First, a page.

Hip or Knee Osteoarthritis (OA) Exercises

While at the 2019 American Physical Therapy Association’s (APTA) Combined Sections Meeting (CSM) conference, I had the opportunity to attend Urban Poling’s ACTIVATOR® Course where founder Mandy Shintani presented the foundations and different techniques of using their poles as a replacement to canes, walkers and crutches. I primarily wanted to attend the course to see how physical therapists responded to the use of the poles as PT-Helper recently added exercises using the ACTIVATOR poles into our library.

The therapists in attendance were very interested and attentive despite having spent a full day at CSM. During one of the discussions, Mandy mentioned that Canada had implemented the GLA:D™ Osteoarthritis Exercise Program where 1 in 4 people in Canada have osteoarthritis. As a non-clinician and ex-patient, I am always interested in learning about new exercise programs that we can add to the PT-Helper library to enable therapists to prescribe exercises to their patients.

Further research revealed that the GLA:D program (Good Life with Arthritis: Denmark) is an educational and exercise program developed in Denmark which showed up to 30% pain relief for people with hip or knee osteoarthritis symptoms. We were able to identify some exercises within the GLA:D program at the TREK Translate Research Evidence and Knowledge website.

Many of the exercises were already available within the PT-Helper exercise library. We have added a few exercises such as Knee Extension Resisted and Step-Down/Step-Up (Forward). We have also added the metatags “GLA:D” to all the related exercises so that clinicians can search the exercise library in our exercise prescription web-service CONNECT with “GLA:D” to quickly and easily view and select these exercises.

Exercises with PT-Helper that are metataged with GLA:D are:

  • Bridge on Ball – Lie on your back with both feet on top of an exercise ball. Engage your abdominal muscle then raise your hips up trying to make a straight line from shoulders to feet. Hold. Slowly lower your hips back to the ground. Repeat.
  • Chair Rise – Sit on the edge of a chair with both feet flat on the floor. Stand upright without using your hands. Return back to the seated position using the “nose over toes” posture, leaning forward so that your nose is over your toes while slowly bending your knees.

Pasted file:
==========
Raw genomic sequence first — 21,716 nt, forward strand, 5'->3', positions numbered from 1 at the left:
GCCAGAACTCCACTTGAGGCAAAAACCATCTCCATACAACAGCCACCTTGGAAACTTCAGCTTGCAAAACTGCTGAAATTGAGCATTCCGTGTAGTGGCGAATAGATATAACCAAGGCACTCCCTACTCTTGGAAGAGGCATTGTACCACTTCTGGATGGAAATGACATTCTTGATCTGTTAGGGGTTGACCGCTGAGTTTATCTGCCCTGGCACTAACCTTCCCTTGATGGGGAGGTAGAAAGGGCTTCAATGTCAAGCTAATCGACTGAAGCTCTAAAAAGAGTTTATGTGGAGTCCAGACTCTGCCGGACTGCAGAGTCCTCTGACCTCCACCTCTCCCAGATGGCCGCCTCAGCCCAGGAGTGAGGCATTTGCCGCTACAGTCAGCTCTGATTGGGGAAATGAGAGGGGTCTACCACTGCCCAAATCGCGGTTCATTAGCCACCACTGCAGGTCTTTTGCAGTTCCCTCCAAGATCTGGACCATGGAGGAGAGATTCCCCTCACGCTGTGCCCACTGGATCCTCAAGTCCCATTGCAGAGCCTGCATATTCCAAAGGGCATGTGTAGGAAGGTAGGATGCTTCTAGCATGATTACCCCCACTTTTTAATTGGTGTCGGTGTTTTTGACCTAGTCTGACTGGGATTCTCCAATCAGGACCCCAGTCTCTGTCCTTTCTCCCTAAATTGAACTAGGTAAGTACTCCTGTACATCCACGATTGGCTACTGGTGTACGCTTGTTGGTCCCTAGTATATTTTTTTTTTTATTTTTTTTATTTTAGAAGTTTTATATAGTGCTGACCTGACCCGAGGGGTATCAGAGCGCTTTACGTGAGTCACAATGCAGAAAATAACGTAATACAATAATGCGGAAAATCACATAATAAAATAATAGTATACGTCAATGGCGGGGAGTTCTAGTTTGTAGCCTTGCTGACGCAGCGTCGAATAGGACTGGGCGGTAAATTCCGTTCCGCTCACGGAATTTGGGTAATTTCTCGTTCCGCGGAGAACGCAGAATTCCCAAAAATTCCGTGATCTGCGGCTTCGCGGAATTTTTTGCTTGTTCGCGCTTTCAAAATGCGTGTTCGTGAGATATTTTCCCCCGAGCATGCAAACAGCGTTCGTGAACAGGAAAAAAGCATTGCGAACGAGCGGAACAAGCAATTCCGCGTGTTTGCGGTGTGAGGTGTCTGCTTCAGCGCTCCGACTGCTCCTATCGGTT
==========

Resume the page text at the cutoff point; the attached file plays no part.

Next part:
• Chair Rise With Support – Sit on a chair which is not too low. Place the feet behind the knees. Lean forward over your knees. Push off with one or both hands as recommended by your therapist to stand up. Sit back down. Repeat.
  • Hip Abduction – Resisted – Secure the band to a stationary point, place both feet inside the band. Keep both thighs tight. Facing perpendicular to the attached point of the band, kick out to the side keeping toes straight ahead and both legs straight, then return to starting point.
  • Hip Adduction – Resisted – Secure the band to a stationary point, place inside foot in the band. Keep both thighs tight. Step far enough away to create resistance, allow band to take inside leg in, then pull in towards your standing leg. Keep both legs straight and try to keep moving foot off the ground.
  • Knee Extension Resisted – While sitting in a chair, attach a band around the back leg of the chair and wrap the other end around your foot. Make sure that there is tension in the band while at rest. Raise your leg by straightening your knee fully while contracting your quad. Slowly lower your leg. Weights may be placed around your ankle. Repeat
  • Step-Down/Step-Up – Stand on a step or stool with one leg, the other leg hanging off the end of the step or stool. Slowly bend the leg on the step, lowering the other foot to the floor. Return to the starting position by straightening your front leg.
  • Step-Down/Step-Up Forward – Stand on a step or stool with both legs, facing the edge of the step or stool. Slowly bend one leg, lowering the other foot to the floor in front of you. Return to the starting position by straightening your rear leg.

Reminder: Please consult your physician or physical therapist before engaging in any physical activity and stop if you experience pain or discomfort.

You can find these exercises (and many more) in the Geriatric category in the PT-Helper mobile app to add to your Favorites which allows you to customize each exercise’s repetitions, sets, and hold time. You can also set up 3 daily reminders to notify you when to do your exercises.

Start your Free 30-day Trial of the PT-Helper CONNECT service for physical therapists and other wellness professional, to prescribe Home Exercise Programs.

Download the PT-Helper mobile app for patients and exercise enthusiasts to create your exercise program.



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